With respect to the fools who dream, Sunday’s Academy Awards will not offer you much respite from the otherwise dreary state of the world. Any intrigue regarding upsets or dark horses has been rendered virtually nonexistent thanks to the one-two horse race of La La Land and Moonlight. Instead, any possibly captivating moments revolves around how Hollywood and its artists will react to the outside world.
What will Viola Davis say when she surely wins Best Supporting Actress? If Barry Jenkins and Moonlight wins Best Adapted Screenplay or Directing or improbably Best Picture, what message will he send to the world? What about Denzel? Or Chazelle? Casey Affleck—will he address those lingering allegations? What will he say? If nothing, what does that mean? If Isabelle Huppert somehow pulls an upset, will she accept the award and stare solemnly into the camera for 30 seconds? Then, when the music plays her off, will she whisper, “You all know what you’ve done,” before exiting the stage?
The words from virtually anyone will be political in some form or fashion. The Academy Awards will not offer refuge from our outside reality; instead it will reflect it. This is not a negative criticism. It’s really the only reason to watch this year, with the competition portion being so dull.
Except one category, that is. The only true event resides in the Best Original Screenplay matchup, the one division where each nominee could legitimately win: Manchester by the Sea (doesn’t work without Kenneth Lonergan’s tragic-yet-hilarious dialogue), 20th Century Women (captured three distinctly quirky generational feminists without being pedantic or pandering), Hell or High Water (had the balls to write a Jeff Bridges cowboy-type for Jeff Bridges), The Lobster (fully realized mania of dystopia through the lens of love and existence), La La Land (the script is La La Land’s weakest quality, but La La Land really might win everything).
You could argue the merit of any film winning, but don’t confuse merit with coronation. Only one film should win and that would be The Lobster.
The film regards a cryptic love hotel where single people must find a partner within 45 days or be transformed into an animal of their choosing. Between relationship propaganda videos and awkward prom dances, hotel visitors hunt in the woods where the “loners” live. If they are successful, they may extend their stay at the hotel.
I saw the film at the Florida Film Festival back in April and again when it hit theaters last summer. All these months later, my mind still wanders back to that hotel. I want to know everything about it: its history, that animal-transforming room, the questionnaire and interview process for employees, why did they discontinue the “bisexual” orientation option, the list of rules Colin Farrell’s David signed when he first checked in. That list, worth noting, is real. As Farrell admitted, the hotel’s rules were realized and written on that sheet of paper; it wasn’t some dumb JJ Abrams “mystery box.” If I could pay to visit that hotel, like a zoo, I would.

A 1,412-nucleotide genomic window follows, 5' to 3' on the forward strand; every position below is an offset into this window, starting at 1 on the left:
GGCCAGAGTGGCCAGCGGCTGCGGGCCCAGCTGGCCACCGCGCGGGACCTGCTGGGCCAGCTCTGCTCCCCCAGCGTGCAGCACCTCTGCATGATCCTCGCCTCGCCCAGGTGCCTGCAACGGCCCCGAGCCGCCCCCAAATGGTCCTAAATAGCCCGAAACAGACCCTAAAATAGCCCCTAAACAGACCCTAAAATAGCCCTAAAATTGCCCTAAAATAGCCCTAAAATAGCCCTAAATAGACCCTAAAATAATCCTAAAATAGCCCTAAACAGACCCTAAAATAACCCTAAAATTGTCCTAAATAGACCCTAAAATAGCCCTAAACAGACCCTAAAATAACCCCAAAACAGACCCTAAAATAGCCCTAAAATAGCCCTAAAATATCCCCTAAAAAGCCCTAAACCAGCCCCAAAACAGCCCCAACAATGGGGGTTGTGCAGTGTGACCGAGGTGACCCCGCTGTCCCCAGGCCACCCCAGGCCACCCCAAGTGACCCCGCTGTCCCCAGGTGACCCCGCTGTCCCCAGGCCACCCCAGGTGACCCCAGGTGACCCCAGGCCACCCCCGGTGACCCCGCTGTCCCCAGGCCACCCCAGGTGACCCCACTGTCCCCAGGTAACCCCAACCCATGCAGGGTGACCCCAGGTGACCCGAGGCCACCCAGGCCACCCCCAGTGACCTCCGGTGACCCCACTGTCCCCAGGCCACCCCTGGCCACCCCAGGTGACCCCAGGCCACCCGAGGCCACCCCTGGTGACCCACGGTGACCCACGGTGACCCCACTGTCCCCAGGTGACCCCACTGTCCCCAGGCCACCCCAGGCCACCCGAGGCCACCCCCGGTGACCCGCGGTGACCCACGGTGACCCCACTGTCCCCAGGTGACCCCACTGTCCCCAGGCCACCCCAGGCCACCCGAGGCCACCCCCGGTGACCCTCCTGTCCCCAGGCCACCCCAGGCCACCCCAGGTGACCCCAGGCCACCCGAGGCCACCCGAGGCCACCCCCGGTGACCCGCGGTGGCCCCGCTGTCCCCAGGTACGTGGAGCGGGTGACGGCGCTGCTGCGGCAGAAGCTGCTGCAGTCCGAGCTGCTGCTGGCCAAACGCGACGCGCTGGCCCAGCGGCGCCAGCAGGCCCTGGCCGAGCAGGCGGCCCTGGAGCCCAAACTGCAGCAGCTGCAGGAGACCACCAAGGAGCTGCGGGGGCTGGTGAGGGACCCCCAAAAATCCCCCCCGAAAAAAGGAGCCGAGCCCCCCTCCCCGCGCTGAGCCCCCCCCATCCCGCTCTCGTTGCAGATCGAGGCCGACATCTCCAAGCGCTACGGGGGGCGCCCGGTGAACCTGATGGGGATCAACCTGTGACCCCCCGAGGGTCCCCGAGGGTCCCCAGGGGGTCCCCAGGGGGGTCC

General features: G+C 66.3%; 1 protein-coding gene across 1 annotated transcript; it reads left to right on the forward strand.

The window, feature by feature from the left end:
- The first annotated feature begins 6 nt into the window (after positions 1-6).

Constructing hotels doesn’t qualify a screenplay as exceptional (thought it can get you elected…). The dialogue and characters are deeply considered in their choices and thought. When prompted why he chose a lobster, David replies, “Because lobsters live for over one hundred years, are blue-blooded like aristocrats, and stay fertile all their lives. I also like the sea very much.” Those two sentence informs multitudes of David’s character, his desires toward eternal life, status, and strength; none of which he possesses. But David grasps how alien that seems to others, so he pulls back self-reflexively with that “sea” comment.
In its second half, the writing focuses its eye on The Loners. David escapes the hotel and joins them, discovering a totalitarian system with baroque notions of living. The Loners practice socialist ideas of shared status and equality for all; that is why love and intimacy is forbidden. But here David is allowed to be what he is: an outcast. He can be offbeat and reserved. Just as David finally embraces his loneliness, though, he discovers love with Rachel Weisz’s nameless character (she’s listed officially as “Short Sighted Woman”).
Yet again, David finds himself at war with expressing his true self within a social group. Because once their romance is unearthed by The Loners, they blind Weisz’s character through some devilish chicanery, and must cease their relationship if they wish to stay. David hatches yet another escape, returning to the world he previously left. By film’s end, he’s faced with a choice: a) blind himself to be one with his partner, b) lie to her that he did, or c) leave her behind. We never see what David does, though, as the film ends with Weisz waiting patiently for her mate to return.
I still wonder what David does—by which I mean I wonder, if presented with that situation, what I would’ve done. It captures a sentiment I’ve been trying to understand the past 10 years of my life: What would you sacrifice for love? Are you more in love with being in love than loving this love? Why does physical change impact an emotional state like it does to David? Because before his partner’s blinding, David believes this woman has confirmed all his notions of genuine connection he’d been seeking. Then, just as suddenly, David’s as lost and lonely as he’s ever been.
No film last year contains these imaginative layers of depth and world like The Lobster. It is truly original in every sense of the word. May it join the blue-blooded ranks at the Oscars and live forever.